"We know that deaf and hard of hearing, their primary language is sign language. American Sign Language is a mixture of gestures and body movements. We wanted to engage with this community not only to understand their language but vice versa," said Community Affairs Bureau Officer Angel Familia.
This summer, the NYPD is hiring 32 deaf and hard-of-hearing young people to be paired with officers across the city - part of the youth employment program.
"Those officers that know sign language are going to be working side by side with these young people and engaging them for the summer," says Alden Foster, Director of Community Engagement Bureau.
For Officer Familia, it's personal.
"I am a child of deaf adults - both of my parents are deaf. My first language was American Sign Language, and I had to attend school to learn how to speak," Officer Familia said.
Now, he is helping bridge the gap between police and the community.
Officers who can sign interacted with dozens of people getting safety tips, health screenings, and giveaways on East 89th Street.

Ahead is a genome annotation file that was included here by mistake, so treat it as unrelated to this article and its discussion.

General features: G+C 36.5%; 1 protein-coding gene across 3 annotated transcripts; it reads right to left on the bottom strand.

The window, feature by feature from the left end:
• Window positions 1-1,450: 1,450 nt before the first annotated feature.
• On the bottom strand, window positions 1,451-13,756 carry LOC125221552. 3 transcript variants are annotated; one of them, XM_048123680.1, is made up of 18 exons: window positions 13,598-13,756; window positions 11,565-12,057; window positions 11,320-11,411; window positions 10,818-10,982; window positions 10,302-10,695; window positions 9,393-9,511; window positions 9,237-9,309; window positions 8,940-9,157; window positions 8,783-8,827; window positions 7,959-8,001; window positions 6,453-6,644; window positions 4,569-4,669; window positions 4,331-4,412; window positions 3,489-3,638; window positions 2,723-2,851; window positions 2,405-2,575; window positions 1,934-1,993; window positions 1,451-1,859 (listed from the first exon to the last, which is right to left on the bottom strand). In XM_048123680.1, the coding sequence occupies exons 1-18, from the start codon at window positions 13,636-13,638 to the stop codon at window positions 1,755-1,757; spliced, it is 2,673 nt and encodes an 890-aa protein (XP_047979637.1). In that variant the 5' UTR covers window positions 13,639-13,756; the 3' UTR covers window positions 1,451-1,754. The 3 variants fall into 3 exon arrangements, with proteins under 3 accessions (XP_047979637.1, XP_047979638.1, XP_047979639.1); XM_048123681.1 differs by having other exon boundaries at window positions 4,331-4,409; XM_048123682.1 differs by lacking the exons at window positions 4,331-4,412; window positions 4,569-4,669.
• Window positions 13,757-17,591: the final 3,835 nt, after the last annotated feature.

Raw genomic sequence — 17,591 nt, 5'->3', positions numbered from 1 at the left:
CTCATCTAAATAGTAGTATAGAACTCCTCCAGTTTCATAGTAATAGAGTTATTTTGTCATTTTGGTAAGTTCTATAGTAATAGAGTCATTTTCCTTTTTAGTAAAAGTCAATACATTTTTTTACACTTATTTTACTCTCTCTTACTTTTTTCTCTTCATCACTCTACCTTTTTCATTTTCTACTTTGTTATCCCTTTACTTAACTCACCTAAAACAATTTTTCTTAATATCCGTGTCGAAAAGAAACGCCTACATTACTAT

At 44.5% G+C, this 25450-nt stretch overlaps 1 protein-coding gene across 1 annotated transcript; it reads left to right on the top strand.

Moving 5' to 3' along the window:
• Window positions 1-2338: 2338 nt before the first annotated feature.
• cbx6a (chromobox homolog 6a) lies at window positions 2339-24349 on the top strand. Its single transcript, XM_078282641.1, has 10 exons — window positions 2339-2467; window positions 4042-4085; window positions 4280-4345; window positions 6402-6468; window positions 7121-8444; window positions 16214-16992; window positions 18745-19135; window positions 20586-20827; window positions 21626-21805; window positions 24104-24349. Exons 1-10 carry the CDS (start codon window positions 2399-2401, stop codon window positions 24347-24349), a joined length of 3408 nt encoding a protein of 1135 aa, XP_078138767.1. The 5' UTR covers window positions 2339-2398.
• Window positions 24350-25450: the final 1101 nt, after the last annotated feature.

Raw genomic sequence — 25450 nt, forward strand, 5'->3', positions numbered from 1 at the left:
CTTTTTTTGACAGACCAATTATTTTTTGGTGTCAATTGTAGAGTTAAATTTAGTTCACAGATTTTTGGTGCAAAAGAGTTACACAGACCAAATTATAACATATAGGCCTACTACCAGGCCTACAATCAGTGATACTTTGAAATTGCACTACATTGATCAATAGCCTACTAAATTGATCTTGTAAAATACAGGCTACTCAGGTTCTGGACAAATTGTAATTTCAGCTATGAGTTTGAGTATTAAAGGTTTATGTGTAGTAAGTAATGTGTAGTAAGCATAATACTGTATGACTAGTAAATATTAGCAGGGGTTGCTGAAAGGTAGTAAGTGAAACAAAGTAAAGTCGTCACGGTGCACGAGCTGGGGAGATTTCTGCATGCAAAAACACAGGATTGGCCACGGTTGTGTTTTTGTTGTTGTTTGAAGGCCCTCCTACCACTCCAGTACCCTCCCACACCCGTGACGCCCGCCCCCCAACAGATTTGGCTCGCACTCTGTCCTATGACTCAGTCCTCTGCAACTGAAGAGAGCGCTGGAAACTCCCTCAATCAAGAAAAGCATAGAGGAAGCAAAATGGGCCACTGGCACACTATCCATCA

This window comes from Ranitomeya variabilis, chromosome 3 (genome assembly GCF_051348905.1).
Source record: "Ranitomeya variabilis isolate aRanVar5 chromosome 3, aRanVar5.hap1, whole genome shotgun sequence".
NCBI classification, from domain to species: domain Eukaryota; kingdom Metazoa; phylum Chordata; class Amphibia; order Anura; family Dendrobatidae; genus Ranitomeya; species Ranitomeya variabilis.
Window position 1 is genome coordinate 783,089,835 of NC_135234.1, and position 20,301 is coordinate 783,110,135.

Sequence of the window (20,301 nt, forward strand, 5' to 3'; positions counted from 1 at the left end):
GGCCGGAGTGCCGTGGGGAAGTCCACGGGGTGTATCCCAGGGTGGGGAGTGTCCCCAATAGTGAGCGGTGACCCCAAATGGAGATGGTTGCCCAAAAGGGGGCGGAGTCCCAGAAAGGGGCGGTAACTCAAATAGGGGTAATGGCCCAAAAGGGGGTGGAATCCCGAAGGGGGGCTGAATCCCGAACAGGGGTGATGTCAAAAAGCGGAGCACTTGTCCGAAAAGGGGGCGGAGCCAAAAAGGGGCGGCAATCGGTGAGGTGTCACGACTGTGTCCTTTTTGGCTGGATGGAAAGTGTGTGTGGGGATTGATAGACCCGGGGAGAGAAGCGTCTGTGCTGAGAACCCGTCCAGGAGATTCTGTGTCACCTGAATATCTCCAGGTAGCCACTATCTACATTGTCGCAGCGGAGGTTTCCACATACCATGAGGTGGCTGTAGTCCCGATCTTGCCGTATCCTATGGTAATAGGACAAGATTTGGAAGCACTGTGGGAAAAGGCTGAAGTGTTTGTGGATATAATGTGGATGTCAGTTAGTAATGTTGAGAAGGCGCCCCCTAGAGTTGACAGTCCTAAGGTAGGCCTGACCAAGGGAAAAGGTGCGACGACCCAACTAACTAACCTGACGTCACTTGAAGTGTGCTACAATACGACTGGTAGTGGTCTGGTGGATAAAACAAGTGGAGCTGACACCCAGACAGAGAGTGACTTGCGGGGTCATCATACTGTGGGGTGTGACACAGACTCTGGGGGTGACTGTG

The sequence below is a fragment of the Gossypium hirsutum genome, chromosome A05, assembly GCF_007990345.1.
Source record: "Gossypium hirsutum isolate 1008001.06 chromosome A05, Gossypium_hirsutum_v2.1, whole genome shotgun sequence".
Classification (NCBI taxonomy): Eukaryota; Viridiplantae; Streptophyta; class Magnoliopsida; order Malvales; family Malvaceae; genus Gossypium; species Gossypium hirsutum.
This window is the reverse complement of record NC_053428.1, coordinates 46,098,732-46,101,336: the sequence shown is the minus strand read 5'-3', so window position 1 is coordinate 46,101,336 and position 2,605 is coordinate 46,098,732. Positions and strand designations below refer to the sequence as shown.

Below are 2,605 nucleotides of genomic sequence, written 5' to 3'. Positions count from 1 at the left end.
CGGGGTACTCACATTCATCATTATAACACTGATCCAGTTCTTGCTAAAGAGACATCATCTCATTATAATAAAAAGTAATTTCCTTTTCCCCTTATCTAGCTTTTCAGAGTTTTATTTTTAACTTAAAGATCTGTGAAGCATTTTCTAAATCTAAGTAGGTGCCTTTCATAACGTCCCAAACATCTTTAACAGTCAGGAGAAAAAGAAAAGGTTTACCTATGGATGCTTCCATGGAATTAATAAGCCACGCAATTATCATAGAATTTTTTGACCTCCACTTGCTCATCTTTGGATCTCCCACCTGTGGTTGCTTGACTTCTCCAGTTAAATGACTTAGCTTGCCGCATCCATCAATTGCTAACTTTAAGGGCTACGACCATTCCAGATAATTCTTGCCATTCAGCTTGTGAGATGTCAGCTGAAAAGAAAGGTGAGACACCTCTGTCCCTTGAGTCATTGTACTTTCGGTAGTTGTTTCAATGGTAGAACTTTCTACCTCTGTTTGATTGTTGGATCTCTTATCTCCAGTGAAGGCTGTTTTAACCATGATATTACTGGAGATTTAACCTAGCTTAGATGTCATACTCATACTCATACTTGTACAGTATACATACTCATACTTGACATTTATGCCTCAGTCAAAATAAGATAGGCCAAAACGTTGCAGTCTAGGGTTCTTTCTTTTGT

Police say every precinct is equipped with either a sign language interpreter or technology to communicate with people who are deaf.
"Every officer has a smartphone. On that smartphone, even if the officer doesn't know sign language, they can click on that 'Our Language Line' app they'll be able to pull up an interpreter to engage with deaf community," said Foster.
Anyone can also now text 911.
"It is important for the deaf community to know we have deaf employees, but we also want to continue the outreach with them," Foster added.
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